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  4. You’re absolutely right that being thankful can’t miraculously make everything okay. It does provide a shift in perspective though, which is useful and very worthwhile. Your point about acknowledging the things that are making us unhappy is hugely important too, and something that I think a lot of us are bad at! I’m sorry that you haven’t been feeling great, and I hope you start to feel better soon, I love the positivity of your last sentence though xx Thank you so much for sharing such a thoughtful post with #ThePrompt x

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  5. So true! Its hard to hold on to that positive perspective when things are challenging, but a helpful thing to stop and reflect every once in a while. Your post has reminded me that its ok to see both sides of the situation – being forever the optimist isn’t really sustainable, and at the end of the day times of sadness / anger / heartache can’t always be willed away with a happy thought. And yet there is much to be thankful for, even when times are tough. I’m currently most stressed and most thankful for my job – returning to work after a year of maternity leave has been tough, but I’m lucky to have a job that fits around my baby. Good luck with everything #theprompt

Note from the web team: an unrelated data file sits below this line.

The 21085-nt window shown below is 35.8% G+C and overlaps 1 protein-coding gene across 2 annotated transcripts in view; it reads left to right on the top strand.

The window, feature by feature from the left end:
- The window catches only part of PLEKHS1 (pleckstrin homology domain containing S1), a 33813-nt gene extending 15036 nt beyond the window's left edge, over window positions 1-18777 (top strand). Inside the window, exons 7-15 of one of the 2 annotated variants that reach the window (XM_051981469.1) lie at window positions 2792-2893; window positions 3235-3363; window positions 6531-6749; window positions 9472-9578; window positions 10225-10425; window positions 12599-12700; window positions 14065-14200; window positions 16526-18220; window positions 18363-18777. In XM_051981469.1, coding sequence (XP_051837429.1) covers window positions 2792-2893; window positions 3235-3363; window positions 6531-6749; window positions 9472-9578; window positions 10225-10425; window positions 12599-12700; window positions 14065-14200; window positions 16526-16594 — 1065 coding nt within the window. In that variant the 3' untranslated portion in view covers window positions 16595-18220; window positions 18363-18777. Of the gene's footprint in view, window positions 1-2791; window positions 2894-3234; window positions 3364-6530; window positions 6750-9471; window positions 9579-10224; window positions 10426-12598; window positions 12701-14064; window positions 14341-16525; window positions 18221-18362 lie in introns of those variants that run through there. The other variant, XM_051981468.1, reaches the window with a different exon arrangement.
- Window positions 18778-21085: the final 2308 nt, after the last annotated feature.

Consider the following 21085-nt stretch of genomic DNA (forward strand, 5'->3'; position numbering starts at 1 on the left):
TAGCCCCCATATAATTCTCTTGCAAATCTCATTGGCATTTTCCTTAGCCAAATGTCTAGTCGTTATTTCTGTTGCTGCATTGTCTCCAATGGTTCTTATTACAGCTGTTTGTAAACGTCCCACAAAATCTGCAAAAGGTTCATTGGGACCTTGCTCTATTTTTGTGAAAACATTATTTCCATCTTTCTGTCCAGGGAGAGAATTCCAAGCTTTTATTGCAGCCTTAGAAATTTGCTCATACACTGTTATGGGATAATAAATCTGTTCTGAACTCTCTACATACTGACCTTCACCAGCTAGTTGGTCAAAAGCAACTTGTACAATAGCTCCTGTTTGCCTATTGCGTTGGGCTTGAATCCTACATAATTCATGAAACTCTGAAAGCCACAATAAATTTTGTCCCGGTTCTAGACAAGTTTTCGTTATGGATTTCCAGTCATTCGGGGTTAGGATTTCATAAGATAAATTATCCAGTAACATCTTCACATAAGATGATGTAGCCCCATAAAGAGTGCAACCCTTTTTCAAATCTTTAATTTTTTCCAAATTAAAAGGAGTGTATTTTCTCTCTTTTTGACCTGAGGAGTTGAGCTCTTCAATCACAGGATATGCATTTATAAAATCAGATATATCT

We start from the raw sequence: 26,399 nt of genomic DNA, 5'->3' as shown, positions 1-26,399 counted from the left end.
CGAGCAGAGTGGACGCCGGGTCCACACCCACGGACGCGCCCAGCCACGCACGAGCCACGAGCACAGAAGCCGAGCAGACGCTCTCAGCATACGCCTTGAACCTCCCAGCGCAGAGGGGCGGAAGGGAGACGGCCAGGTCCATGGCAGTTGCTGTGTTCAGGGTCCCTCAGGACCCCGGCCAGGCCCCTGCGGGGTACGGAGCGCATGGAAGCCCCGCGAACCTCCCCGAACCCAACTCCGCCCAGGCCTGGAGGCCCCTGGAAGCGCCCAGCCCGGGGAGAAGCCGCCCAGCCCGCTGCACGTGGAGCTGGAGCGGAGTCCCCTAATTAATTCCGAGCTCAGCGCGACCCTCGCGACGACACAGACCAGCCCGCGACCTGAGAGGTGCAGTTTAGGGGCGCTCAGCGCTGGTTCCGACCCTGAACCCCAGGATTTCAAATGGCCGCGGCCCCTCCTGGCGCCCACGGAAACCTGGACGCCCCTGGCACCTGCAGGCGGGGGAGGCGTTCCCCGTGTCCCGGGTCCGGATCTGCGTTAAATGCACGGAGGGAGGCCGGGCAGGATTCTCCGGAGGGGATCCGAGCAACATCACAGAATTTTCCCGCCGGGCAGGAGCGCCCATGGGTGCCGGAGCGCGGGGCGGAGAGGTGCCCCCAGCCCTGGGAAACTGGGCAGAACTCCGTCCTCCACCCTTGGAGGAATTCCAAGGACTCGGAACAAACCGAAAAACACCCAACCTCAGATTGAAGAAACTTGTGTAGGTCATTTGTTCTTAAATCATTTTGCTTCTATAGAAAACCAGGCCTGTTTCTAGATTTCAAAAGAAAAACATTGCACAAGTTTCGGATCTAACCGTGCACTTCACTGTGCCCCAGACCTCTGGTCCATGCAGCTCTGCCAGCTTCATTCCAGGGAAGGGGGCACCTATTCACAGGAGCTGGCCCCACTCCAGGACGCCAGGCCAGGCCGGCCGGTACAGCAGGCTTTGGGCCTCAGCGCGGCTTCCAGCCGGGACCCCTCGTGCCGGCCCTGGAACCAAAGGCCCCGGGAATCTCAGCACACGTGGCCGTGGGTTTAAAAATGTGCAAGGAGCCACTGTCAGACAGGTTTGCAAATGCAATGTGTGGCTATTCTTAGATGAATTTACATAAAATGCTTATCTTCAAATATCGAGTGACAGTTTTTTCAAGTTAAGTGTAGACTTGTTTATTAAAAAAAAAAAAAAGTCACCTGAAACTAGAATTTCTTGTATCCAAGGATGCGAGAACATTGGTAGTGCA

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  6. I am sorry to hear about your friend and I hope things improve with your son. I like the idea of writing a list of things to feel thankful for – I would certainly be grateful to not have to do washing, although perhaps not at the cost of a hernia op. Hope you recover well and soon Thanks for sharing at #familyfun xx

    Liked by 1 person

  7. Perhaps I need to do this exercise! I’ve been feeling a bit bleurgh at the moment so anything that can make me think and be grateful can surely be good hey! Thanks for linking up to #familyfun

    Like

  8. I love this, it’s very important to find positives amongst the negatives. I’m stressed about on-going health issues but I’m grateful that I have a beautiful family and the support of good friends. Thank you for linking with #kcacols

    Liked by 1 person

  9. This is a lovely post, Nicole. You are right it is good to think about the things that make us happy and that we are grateful for. It does remind you that it is not all bad! I like the idea of not having to do the washing for 6 weeks too! Enjoy! 😉 #KCACOLS

    Liked by 1 person